Canada is falling behind. That’s the message that kicked off Tracking the Revolution — Global, this report’s preceding companion edition. Though our clean tech sector—a category that includes clean energy, among other industries—grew 17 percent in 2013, other economies grew theirs faster.
This companion report paints a considerably brighter picture about clean energy in Canada.
That’s because on the home front, things are going very well. In fact, with respect to domestic clean energy investment and development, this past year proved Canada’s best ever. Thanks to provincial leadership, a steady stream of money flowed into projects from domestic and foreign banks. In fact, investment in new clean-power generation approached CAD $10.7 billion—a healthy 88 percent bump over 2013.
Top 10 Canadian Clean Energy Facts
- In 2013, the rate of job growth in Canada’s clean energy sector outpaced that of every other sector in the country.
- Canada just had its best year ever; clean-energy generation investment jumped a significant 88 percent over the previous year.
- Ontario welcomed more than half of the nation’s clean-energy investment last year.
- Canada now ranks sixth in the world for investment in new domestic clean energy generation projects.
- Almost half of all new growth in solar PV capacity occurred at the residential and commercial scale, as homeowners and business owners bolted panels on rooftops.
- Contrary to the perceptions of wind power opponents, two separate peer-reviewed studies released last year concluded that wind turbines harm neither human health nor property values.
- About 26,900 Canadians work in clean energy, including Meredith Smith, who builds and maintains wind turbines, and whom we declared one of five Clean Energy Champions. (You go, Meredith!)
- Last summer, Toronto’s Northland Power put together the largest non-hydro renewable energy financing deal in history—a USD$5.8 billion agreement to build an offshore wind farm in the Netherlands.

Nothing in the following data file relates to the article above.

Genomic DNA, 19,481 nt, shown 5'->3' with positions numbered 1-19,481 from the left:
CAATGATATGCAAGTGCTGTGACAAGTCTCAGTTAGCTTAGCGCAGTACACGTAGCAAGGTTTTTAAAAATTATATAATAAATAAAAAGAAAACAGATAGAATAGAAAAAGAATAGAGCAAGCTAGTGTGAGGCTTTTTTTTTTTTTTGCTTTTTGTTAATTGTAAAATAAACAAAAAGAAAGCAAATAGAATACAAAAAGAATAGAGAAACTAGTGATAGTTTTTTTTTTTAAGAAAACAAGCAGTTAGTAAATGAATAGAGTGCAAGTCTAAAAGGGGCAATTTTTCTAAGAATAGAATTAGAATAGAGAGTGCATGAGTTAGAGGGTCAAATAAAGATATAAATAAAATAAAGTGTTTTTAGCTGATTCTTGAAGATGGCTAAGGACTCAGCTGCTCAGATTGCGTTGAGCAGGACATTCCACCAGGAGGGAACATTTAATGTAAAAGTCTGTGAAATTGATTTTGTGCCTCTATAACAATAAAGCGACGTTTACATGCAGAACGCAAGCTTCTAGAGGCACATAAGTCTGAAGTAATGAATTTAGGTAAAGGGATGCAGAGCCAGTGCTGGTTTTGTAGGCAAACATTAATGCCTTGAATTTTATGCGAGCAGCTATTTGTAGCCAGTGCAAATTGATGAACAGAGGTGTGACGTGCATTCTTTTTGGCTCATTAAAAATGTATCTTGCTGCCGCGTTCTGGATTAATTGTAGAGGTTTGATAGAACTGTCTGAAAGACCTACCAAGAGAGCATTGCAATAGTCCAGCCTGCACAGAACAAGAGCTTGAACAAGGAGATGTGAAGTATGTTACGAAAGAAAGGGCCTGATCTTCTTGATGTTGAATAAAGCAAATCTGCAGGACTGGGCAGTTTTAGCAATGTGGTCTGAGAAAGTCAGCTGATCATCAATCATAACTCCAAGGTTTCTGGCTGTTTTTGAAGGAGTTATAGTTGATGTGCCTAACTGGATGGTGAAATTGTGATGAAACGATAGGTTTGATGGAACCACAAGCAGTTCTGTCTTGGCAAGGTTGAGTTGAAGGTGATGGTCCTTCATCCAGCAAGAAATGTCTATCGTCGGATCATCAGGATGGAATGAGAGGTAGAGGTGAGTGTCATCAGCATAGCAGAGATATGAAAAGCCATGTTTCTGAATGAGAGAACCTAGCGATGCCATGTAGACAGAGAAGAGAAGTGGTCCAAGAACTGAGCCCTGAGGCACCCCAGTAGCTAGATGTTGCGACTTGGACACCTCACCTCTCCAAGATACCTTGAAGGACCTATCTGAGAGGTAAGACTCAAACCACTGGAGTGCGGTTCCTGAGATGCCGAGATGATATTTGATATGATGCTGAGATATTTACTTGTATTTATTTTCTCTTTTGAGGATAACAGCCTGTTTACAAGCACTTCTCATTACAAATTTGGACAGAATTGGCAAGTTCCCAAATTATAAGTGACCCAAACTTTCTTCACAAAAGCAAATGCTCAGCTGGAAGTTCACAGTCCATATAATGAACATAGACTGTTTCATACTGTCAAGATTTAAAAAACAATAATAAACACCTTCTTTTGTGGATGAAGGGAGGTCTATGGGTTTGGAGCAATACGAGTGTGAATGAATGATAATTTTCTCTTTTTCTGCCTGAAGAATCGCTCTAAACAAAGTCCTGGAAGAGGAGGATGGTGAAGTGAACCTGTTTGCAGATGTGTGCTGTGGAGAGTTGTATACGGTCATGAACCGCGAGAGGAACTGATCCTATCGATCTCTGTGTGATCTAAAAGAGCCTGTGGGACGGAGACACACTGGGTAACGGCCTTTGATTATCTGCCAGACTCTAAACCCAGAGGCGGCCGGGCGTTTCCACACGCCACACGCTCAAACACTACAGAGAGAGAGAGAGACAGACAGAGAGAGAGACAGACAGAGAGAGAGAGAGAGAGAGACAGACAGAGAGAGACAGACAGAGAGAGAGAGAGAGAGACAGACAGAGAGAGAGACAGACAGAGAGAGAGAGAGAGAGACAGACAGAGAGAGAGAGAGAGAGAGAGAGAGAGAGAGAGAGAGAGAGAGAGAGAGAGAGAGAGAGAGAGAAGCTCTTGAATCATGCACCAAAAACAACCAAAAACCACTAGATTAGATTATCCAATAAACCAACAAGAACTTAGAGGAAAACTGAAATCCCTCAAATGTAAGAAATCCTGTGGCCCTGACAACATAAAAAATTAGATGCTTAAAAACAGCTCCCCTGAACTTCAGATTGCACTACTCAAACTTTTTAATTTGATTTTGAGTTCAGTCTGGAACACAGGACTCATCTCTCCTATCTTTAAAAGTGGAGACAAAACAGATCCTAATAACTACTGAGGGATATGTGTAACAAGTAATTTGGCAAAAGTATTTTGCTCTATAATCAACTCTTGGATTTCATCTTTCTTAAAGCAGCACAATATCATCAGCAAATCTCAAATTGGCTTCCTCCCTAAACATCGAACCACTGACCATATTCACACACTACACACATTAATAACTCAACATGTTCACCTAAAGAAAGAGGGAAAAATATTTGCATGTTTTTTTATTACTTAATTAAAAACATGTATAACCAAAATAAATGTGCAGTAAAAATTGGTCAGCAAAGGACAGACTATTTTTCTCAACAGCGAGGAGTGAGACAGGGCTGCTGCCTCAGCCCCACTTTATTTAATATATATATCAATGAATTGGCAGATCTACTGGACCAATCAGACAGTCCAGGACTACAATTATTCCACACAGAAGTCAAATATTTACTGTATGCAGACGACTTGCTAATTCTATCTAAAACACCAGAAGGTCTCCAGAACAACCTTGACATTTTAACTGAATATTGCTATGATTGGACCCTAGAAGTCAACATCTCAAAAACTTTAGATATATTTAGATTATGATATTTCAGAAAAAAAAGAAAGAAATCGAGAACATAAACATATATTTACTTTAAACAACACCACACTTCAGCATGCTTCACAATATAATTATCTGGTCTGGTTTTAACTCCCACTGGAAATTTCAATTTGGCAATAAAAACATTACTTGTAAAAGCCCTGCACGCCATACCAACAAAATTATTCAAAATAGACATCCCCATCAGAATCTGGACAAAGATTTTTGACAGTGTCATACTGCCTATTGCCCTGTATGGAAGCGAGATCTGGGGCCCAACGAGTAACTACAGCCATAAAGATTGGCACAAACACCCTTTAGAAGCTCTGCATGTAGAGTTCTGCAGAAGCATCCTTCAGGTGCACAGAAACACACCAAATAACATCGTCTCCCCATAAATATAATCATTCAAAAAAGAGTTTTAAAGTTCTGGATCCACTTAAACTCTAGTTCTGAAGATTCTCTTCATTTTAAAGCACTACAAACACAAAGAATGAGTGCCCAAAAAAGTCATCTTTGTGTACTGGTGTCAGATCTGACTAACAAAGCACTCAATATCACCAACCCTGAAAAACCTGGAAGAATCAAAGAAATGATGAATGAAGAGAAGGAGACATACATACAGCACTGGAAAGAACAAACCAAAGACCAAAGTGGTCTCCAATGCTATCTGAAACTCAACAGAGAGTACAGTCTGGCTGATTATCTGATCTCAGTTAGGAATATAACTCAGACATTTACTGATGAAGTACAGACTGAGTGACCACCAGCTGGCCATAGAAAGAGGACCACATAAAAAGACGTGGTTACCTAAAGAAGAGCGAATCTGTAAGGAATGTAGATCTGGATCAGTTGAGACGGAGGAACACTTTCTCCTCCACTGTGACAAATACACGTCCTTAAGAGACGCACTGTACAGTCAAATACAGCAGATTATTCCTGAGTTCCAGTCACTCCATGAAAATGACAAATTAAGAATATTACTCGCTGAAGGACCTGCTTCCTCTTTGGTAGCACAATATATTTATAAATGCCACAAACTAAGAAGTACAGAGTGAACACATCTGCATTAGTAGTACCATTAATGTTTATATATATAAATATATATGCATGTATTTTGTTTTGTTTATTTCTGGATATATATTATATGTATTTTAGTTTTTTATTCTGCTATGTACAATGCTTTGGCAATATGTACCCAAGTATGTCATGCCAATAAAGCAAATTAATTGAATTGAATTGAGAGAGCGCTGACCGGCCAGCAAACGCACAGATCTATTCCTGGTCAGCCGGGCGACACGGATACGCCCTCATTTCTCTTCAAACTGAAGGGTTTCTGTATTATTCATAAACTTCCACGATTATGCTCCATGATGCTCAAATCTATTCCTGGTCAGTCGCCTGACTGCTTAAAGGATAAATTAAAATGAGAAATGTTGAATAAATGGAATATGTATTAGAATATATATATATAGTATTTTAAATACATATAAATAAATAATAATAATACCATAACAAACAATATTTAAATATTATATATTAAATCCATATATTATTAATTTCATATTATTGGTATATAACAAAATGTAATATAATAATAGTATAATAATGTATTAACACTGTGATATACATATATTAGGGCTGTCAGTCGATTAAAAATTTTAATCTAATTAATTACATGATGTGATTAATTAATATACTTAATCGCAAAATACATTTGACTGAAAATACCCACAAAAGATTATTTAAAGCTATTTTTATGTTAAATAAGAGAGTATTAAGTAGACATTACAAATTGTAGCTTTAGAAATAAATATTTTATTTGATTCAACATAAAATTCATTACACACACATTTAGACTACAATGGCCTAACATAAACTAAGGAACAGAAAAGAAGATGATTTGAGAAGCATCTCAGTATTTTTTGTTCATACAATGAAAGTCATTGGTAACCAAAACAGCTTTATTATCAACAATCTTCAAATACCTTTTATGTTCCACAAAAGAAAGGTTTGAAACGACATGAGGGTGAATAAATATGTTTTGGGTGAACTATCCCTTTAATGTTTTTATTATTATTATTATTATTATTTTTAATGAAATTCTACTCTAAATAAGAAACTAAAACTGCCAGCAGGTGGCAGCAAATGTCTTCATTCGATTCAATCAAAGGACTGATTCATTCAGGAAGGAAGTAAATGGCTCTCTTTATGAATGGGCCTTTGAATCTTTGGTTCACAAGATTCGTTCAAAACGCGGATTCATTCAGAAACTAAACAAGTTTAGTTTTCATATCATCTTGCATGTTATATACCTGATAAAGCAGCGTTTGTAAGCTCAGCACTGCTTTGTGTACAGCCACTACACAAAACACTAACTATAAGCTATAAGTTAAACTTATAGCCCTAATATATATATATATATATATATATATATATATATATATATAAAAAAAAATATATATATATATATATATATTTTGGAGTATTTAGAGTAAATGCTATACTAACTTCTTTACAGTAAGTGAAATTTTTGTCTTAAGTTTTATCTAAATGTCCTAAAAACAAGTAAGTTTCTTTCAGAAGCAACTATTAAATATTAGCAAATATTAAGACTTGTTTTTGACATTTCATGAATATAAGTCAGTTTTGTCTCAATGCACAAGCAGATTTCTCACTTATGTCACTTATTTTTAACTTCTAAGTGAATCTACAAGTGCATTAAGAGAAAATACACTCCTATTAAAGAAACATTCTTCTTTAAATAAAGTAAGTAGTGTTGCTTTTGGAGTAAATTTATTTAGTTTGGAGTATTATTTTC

- When one includes large hydro in the mix, there’s now roughly 89 GW of renewable electricity capacity in Canada, ranking us 4th in the world. That’s enough to power more than 35 million homes.
- Canada has shut down 4,600 MW worth of coal power—the equivalent of scrapping 8.7 million vehicles.
On the ground, that cash translated into a lot of concrete and steel. The nation’s utilities and developers have been steadily building vast solar and wind farms, humming hydro plants, and biofuel and biomass plants—particularly in Quebec, Ontario, and British Columbia, where favourable policy frameworks encourage them to do so.
When one includes large hydro in the mix, there’s now roughly 89 GW of renewable electricity capacity in Canada, ranking 4th in the world. To put this in perspective, that’s enough to power more than 35 million homes.
Ontario, with its continent-leading Green Energy Act, leads the nation for new clean energy capacity and smart grid investments, while green-leaning Quebec—home of the nation’s biggest wind farms—follows closely behind. British Columbia is also taking advantage of its natural geographic endowment that makes it well-suited for hydro development.
Then there’s all the innovation underway. This report highlights the idea-incubation and cleantech convening work underway at MaRS, and salutes an energy-storage leader who will distribute the Tesla Powerwall north of the 49th.
While 2014 was packed with biggests and bests, only clean-energy policies will transform provincial energy systems, and in 2014 new or strengthened policies were in short supply.
Part of the challenge is that, when it comes to policy, the provinces are doing all the heavy lifting. With the exception of Sustainable Development Technology Canada, a federally funded agency that provides critical early-stage financing to clean energy innovators, Ottawa remains largely indifferent to the opportunities of the clean energy revolution. The growth, excitement, and successes happening across the country—even in the absence of federal leadership—is testament to the efforts of provincial leaders and innovative entrepreneurs.
But it begs the question: How much more could be achieved with a supportive federal government? Hint: You’ll find the answer in our conclusion.
So here’s to the champions (we formally recognize five of them here) who are driving Canada’s clean energy shift. Here’s also to the companies and institutions that are reducing fossil fuel reliance, improving public health, and dialing back carbon pollution while creating jobs and wealth in their communities.
Don’t worry, mavericks, our governments will catch up to you soon enough.
Visit Cleanenergycanada.org for more details and/or download the report below.